Become a Maintainer

Zinc products and services would devolve into absurdity without the efforts of our lovely Maintainers.

Maintainers guide our products by facilitating conversations, soliciting and listening to feedback, breaking work down into pieces that Contributors can digest safely and easily, applying the changes submitted by Contributors.

Maintainer Ground Rules

The keywords must, must not, and should in this document are to be interpreted as described in RFC 2119.

Launching a Product

Any Maintainer may create a new project within Zinc at any time for any reason. In fact, we encourage Maintainers to sprout new projects to explore new problem domains, scratch an itch, decompose some functionality, or pretty much any reason.

By creating space for everyone to explore and play in the manner they see fit, we'll have a more vibrant ecosystem of products and more entrance points for people to plug in and contribute their time, attention, and expertise.

First, Create a New Project on GitHub

We encourage (but do not require) Maintainers to use our New Project Template when creating a new project.

It includes:

  1. Our Code of Conduct.
  2. A README Template.
  3. Our Default License.
  4. Our Contributing guide.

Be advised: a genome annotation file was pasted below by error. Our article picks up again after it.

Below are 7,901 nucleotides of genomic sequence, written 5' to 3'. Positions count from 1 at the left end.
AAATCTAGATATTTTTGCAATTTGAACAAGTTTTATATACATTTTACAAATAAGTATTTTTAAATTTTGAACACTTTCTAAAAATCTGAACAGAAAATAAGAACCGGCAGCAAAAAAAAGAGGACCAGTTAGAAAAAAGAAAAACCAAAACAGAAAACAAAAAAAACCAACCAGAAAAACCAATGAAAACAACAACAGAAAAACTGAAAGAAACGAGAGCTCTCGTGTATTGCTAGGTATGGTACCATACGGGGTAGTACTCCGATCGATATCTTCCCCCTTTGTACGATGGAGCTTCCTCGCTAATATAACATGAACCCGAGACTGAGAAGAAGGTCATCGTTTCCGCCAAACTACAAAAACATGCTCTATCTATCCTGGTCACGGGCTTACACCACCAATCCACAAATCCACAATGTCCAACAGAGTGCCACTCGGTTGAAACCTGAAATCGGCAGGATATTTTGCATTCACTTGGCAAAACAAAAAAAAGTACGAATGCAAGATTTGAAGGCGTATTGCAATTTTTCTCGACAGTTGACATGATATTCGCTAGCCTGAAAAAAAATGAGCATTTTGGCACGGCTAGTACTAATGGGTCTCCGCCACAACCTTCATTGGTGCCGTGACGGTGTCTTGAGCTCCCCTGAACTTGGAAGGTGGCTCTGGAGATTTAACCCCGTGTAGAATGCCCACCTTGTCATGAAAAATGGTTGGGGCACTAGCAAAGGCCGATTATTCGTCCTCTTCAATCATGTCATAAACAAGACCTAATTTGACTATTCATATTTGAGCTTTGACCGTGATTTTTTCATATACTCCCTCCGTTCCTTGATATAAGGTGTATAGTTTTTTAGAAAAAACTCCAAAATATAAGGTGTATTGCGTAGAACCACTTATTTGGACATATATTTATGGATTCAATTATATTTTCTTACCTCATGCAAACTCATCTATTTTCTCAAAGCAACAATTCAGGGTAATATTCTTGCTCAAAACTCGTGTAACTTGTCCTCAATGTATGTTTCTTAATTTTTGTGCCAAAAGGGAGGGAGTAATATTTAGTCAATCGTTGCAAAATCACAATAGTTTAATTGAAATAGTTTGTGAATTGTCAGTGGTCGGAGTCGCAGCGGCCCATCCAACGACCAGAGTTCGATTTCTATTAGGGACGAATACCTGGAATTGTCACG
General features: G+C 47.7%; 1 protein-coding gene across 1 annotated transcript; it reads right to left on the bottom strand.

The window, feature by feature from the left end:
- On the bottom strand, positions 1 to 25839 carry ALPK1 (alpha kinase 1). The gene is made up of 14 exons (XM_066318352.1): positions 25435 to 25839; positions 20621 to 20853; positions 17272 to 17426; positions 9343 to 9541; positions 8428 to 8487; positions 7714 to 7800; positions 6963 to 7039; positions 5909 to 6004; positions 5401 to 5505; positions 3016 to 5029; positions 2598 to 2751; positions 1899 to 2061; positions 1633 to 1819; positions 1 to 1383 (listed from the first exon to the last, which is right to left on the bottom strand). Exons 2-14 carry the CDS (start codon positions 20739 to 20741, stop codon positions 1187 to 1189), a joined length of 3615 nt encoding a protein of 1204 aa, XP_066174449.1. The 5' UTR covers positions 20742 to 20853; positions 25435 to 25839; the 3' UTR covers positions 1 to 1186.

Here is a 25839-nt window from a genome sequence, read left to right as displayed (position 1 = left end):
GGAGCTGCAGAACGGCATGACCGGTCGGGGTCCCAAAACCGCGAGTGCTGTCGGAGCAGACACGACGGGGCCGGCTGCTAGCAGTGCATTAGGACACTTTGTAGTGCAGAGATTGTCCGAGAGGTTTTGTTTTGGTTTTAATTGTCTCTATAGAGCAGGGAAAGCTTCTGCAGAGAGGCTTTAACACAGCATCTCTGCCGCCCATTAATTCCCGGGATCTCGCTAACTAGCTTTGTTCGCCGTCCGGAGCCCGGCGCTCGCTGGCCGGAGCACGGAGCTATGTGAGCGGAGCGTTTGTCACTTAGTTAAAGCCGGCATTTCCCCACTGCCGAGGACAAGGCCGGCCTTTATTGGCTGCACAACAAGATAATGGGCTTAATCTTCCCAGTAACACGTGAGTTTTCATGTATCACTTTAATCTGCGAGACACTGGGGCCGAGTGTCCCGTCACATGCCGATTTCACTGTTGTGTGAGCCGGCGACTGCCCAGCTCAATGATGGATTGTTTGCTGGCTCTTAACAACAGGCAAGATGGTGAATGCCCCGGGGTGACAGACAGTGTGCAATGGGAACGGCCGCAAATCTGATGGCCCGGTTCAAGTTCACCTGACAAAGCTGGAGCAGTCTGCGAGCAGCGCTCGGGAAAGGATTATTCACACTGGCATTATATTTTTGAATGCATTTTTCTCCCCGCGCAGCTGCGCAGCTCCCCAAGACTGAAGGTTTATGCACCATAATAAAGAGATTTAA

5. Default tags.
  6. Issue templates.

Then, Write a Readme!

While there's nothing stopping you from changing the name in the default Readme and calling it a day; we encourage Maintainers to try and include:

  1. The goal of the project.
  2. The target personas (or fauxsonas) ordered roughly by priority.
  3. A brief of the intended module architecture. (A module is an independently buildable, testable, and deployable piece of the project.
  4. Instructions for building and running the project locally.

Finally, Create some Issues!

If you still have some energy to spend on making it easy for folks to co-conspire with you, we recommend Maintainers take the time to flesh out one to three issues.

Issues "call our shots" and allow people to co-conspire on a project by adding comments, asking clarifying questions, proposing directions, and otherwise helping us think about what we are doing.

Well-written issues center a persona the work benefits, express a User Story, and illustrate how with feature scenarios. For example:

Tagging issues helps contributors find work that will show off or stretch their skills. We recommend tagging to signal that an issue: